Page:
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1917 LF&C knuckle knife


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No expert here but I don't believe they were issued. However you certainly see their use along with the 1918's in WW2. I'm assuming there was a USS Tuna. I like anything customized. Probably need pics of the maker's name and better shots of the knife overall to show it's legit.

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Dad was issued one when he joined the National Guard in 1940. He was told to turn it in sometime in 1942 but sent it home instead.

 

A trench knife on a sub? That thing has some 'splainin to do.

Mikie

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Greetings,

 

I’m not sure why, but knuckle knives were popular trading items within the U.S. Navy. I own several examples just like yours that came directly from Navy Veteran’s families. None have any personalization or attributions as your example, but they all possess leather scabbards made from scraps (no, I won’t be posting examples of them). Of course, they were great fodder for trading with Marines or Soldiers, but there was a genuine level of affection for knuckle knives within the Navy’s ranks.

 

I think that whether made on board ship, by Seabees on an island, or a once issued piece such as your example; knuckle knives were just another traded for commodity. I don’t believe it was a case of obtaining these for their original intended purpose, but more for their “cool” factor and too, as a souvenir to send back home to demonstrate to the folks back home that they in fact were in the $!&T.

 

If you have a young man raised on Errol Flynn movies and you put a MkII and a knuckle knife in front of him he’s going to pick up the knuckle knife even though the MkII is a far more useful knife. So, to me it is not a case of a Submariner, who is needing/using it, it’s more a case of something neat the Sailor traded for as a souvenir/memento of their tour. A neat knife, thank you for posting it. Thoughts complete.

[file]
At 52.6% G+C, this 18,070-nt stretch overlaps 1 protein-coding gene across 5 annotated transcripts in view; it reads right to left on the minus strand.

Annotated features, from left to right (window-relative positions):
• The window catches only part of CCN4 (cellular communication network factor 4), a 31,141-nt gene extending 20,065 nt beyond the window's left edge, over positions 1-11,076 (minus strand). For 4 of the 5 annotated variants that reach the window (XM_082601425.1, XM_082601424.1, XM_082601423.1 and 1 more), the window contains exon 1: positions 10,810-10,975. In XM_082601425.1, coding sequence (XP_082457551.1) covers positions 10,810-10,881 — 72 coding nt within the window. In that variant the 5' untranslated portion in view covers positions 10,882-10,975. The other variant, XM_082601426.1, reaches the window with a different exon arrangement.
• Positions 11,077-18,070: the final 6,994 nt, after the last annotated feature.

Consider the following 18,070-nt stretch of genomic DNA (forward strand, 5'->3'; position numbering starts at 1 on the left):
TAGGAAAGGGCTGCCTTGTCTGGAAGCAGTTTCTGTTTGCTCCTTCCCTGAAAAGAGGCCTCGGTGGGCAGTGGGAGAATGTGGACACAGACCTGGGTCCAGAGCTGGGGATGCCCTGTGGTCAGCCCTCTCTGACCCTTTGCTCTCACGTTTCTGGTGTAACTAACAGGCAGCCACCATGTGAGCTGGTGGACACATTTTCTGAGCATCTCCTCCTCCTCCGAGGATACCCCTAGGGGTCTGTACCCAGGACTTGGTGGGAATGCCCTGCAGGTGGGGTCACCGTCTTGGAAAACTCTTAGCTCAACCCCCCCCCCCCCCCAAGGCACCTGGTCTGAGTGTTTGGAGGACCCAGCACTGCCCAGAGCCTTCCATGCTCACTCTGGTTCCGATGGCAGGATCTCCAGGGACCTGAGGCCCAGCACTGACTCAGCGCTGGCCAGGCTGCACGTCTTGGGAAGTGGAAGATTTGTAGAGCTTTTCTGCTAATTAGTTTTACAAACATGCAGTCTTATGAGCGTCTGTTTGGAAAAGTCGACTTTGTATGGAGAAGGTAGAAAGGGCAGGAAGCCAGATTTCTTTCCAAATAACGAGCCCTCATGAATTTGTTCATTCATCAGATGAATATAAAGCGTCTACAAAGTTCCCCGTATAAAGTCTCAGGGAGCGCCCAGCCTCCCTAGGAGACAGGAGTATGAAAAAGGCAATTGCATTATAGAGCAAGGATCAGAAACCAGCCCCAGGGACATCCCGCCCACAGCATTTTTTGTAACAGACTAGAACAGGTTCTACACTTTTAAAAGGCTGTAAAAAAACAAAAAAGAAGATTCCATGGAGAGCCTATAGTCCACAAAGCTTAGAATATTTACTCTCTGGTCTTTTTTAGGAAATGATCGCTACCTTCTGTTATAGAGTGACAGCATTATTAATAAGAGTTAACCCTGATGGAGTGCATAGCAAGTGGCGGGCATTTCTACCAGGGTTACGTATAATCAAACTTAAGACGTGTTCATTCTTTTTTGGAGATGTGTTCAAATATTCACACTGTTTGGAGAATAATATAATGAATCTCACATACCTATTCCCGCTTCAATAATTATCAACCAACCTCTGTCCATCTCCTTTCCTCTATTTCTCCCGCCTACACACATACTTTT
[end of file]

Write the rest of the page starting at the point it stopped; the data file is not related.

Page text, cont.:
Best,

 

V/r Lance

“With a gentleman I am always a gentleman and a half, and with a fraud I try to be a fraud and a half.”

Otto von Bismarck.

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I was taught that the 1917's and any other knife with a tri-sided blade was removed from U.S. inventory and released to the consumer market in the 1920's, due to the various international treaties signed after WW1. It wouldn't surprise me that some stray examples might still be found occasionally in dark corners of some supply rooms. However I have a hard time imagining there would be much of a presence of these around in any theater of operation during WW2. Personally I wouldn't want to end up having one on my person if I happened to be captured.

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As sactroop stated they were released in the 1920's from government storage. Would love to know what they sold for. Maybe they're listed in some Bannerman's Catalog of the time. I know I only paid $10 for my original "OCL" w/ correct "Jewell" scabbard in 1972. I digress. I could see a whole bunch of servicemen carrying these in WW2. SKIP

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Given Franks comment on this post, http://www.usmilitariaforum.com/forums/index.php?/topic/197222-a-usmc-m1917-knuckle-knife/page-2&do=findComment&comment=2553642

It is possible the 1917 was available in WW2 for issue and use.

I did make the purchase and am pleased with it. Much better in hand. The seller started collecting as a kid, very surprised he never played with it in the yard. He has a child on the way and needed funds. His other pieces were foreign, no interest to me.

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